King Abd al-Aziz ibn Sa’ud, commonly known as Ibn Sa’ud, the founder of the present Saudi kingdom, based his rule and conquests on Salafi doctrine, and this remains the ideology of Saudi Arabia today. But Ibn Sa’ud realized quickly that embedded in this ideology was the potential for radical extremism and he vanquished militarily his own radicals, otherwise known as the Ikhwan, in 1930.
The radical Salafis raised their heads again in November 1979 when one of their leaders, Juhayman al-Utaybi, led a revolt in Makkah that seized control of the Great Mosque for two weeks. As they had done in 1930, the Saudi authorities attacked al-Utaybi and his followers, killing every last one in a bloody battle in the Makkan sanctuary.
However, it is important to know two features that distinguish the official Salafism of the Saudi kingdom from the teachings of these radical Salafis. The Saudis believe that: 1) war against an Islamic ruler is not permitted, and 2) declaring fellow Muslims to be infidels is also not permitted. For this reason, the Saudi minister of Islamic Affairs stated on October 19, in the aftermath of the WTC attacks, that “obedience to Islamic rulers is obligatory for Muslims.”
A principal reason radical Salafis like Osama bin Laden advocate violence against the Saudi state and the United States relates to the presence of US troops on Saudi soil. By permitting this, Osama says the Saudis are no longer adhering to Islamic law and consequently war against them is permissible. Osama bin Laden bases his claim about the illegality of the presence of US troops on a statement of Prophet Mohammad in which the Prophet says: “Expel the polytheists from the Arabian peninsula.”
Literally understood, the injunction is clear. Non-Salafis, i.e., the vast majority of Muslims, disagree with Osama’s judgment. These non-Salafis counter with another statement of the Prophet in which he says: “Expel the Jews of Hijaz from the peninsula of the Arabs.” The reference to the Jews is to be read as a synecdoche for non-Muslims. Hijaz is a region of Arabia and this second Prophetic statement narrows the more general first statement. In other words, non-Muslims are permitted to reside in Arabia, but not in Hijaz, the region of the twin sanctuaries of Makkah and Madina.
Such differences in abstruse legal opinions, however, do not explain Osama bin Laden’s massive appeal among Muslims today. It is his genius at manipulating images and symbols, as well as his ability to tap into a wellspring of legitimate Muslim and Arab resentment of US foreign policies, that explains his success. Muslims live under the yoke of authoritarian regimes — regimes that have succeeded in destroying the fabric of traditional Muslim education and networks of knowledge and socialization. Most Muslims therefore do not appreciate or understand legal arguments like the one stated above. What Muslims react to enthusiastically is Osama’s role as a leader and symbol of Muslim resistance to domestic and western oppression. This reaction is fuelled by a century of arguments promoted by the Arab regimes that all the problems of the Arab and Muslim worlds are due to foreign intrigue, and are not because of any policies or actions of the Arab and Muslim leaders themselves. This reasoning explains, for example, the eagerness with which so many Arabs and Muslims have accepted the conspiratorial theories that the attacks of September 11 were the work of Jews and Zionists.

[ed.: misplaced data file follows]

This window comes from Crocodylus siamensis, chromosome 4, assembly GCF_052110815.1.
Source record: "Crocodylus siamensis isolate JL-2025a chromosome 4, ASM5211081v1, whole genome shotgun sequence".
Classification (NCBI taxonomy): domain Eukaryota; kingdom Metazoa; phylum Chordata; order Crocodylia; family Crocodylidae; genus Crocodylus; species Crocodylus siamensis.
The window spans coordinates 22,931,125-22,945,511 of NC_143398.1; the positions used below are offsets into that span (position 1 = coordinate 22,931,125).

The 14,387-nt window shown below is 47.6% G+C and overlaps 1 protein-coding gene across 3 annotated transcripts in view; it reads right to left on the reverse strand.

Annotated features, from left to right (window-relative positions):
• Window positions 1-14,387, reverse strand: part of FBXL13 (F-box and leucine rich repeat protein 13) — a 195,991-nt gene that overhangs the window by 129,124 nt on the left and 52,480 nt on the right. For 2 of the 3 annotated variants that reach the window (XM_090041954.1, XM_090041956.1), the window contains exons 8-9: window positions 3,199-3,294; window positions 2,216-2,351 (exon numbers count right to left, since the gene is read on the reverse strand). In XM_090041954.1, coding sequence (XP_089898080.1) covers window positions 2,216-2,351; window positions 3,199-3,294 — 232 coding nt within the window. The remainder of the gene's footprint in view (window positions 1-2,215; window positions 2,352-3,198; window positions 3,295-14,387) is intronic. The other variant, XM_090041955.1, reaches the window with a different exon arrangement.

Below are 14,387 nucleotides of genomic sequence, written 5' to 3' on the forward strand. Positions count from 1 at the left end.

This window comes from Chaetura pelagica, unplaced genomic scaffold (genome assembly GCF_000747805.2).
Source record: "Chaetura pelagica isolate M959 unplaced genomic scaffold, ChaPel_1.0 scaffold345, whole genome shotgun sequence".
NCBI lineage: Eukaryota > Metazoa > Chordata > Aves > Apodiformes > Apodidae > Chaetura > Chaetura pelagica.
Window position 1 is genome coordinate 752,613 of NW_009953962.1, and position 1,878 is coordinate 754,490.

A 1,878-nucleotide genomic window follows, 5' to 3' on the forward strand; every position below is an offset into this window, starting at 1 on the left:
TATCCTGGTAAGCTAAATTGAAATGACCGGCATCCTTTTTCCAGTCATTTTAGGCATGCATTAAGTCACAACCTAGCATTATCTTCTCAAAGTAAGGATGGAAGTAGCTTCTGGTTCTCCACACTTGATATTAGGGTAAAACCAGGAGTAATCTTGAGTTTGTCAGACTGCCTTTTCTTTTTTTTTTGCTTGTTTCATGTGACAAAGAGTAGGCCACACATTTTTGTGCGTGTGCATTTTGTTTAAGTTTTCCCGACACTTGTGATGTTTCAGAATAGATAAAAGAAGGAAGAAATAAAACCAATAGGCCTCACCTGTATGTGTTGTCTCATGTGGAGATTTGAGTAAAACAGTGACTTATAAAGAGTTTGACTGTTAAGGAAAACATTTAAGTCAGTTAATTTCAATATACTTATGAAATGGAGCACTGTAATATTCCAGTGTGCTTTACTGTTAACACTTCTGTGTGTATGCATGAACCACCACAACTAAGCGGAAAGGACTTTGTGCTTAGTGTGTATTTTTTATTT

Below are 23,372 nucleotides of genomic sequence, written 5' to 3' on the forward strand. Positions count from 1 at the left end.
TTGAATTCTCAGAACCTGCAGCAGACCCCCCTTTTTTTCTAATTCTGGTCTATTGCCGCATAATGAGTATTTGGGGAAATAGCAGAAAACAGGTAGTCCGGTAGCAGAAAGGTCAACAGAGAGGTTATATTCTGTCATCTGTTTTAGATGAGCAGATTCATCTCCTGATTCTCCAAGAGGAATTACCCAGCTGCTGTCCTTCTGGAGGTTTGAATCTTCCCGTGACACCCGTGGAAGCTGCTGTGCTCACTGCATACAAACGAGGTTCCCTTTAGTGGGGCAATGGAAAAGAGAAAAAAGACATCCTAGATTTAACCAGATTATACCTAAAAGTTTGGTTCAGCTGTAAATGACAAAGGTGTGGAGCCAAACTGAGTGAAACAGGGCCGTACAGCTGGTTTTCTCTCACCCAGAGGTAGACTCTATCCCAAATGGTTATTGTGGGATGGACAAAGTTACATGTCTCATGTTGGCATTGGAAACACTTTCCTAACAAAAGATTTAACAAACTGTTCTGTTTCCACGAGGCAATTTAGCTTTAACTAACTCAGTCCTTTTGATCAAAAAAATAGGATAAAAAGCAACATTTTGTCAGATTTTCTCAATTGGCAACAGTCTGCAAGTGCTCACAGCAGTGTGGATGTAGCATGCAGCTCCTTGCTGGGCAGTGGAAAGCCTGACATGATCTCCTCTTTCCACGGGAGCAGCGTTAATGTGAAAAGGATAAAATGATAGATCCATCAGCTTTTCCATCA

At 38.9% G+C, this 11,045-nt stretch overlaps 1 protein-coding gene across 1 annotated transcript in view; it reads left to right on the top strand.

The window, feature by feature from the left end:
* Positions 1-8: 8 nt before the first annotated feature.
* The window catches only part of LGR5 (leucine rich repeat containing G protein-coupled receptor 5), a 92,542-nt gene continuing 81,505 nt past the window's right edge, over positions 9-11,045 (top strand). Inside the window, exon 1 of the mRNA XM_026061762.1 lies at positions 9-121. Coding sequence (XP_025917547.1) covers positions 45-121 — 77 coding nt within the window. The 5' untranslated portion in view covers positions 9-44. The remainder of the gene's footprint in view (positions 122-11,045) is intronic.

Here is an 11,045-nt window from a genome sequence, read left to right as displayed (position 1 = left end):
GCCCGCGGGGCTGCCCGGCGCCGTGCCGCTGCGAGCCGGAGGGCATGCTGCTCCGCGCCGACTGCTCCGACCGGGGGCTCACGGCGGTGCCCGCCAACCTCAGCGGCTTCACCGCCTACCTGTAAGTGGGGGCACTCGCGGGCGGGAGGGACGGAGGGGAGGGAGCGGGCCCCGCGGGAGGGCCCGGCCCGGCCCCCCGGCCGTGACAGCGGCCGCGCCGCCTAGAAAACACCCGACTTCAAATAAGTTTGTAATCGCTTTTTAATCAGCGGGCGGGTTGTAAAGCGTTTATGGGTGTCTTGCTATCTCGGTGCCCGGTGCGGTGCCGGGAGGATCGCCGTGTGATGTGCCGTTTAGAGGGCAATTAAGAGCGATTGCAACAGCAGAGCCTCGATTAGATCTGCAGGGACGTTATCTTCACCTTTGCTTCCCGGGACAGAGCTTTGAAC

Thus far, moderate Sunni Muslims have been reluctant to condemn Osama bin Laden in light of the events of September 11. This is a consequence of the quiescent political culture Sunnis subscribe to: pointing fingers at fellow believers might lead to a state of chaotic disorder they fear most. Moreover, the present conflict involves unbelievers (Christians and Jews), and Muslims prefer not to air their differences in public. Another reason for this conspicuous silence is that moderates feel the evidence incriminating Osama bin Laden in the attacks has not been provided by the US government.
Finally, the fear of violent retaliation by the radical Salafis has kept many silent. Moderate Muslims, many of whom have been and continue to be oppressed by Arab and Muslim governments, do exist and must be encouraged to take centre stage. We can take heart from the fact that most Muslims have not heeded Osama’s call to kill innocent Americans wherever and whenever they find them.
In short, the battle being waged today is at heart an internal Islamic one and may take a very long time to end. It is part of a larger battle about the very nature of Islamic society and politics, and one in which there are many sides (moderate Muslims, state-sponsored Muslims, radical and moderate Salafis, secular nationalists, and Shi’ias).
The writer teaches Islamic law at the New York University.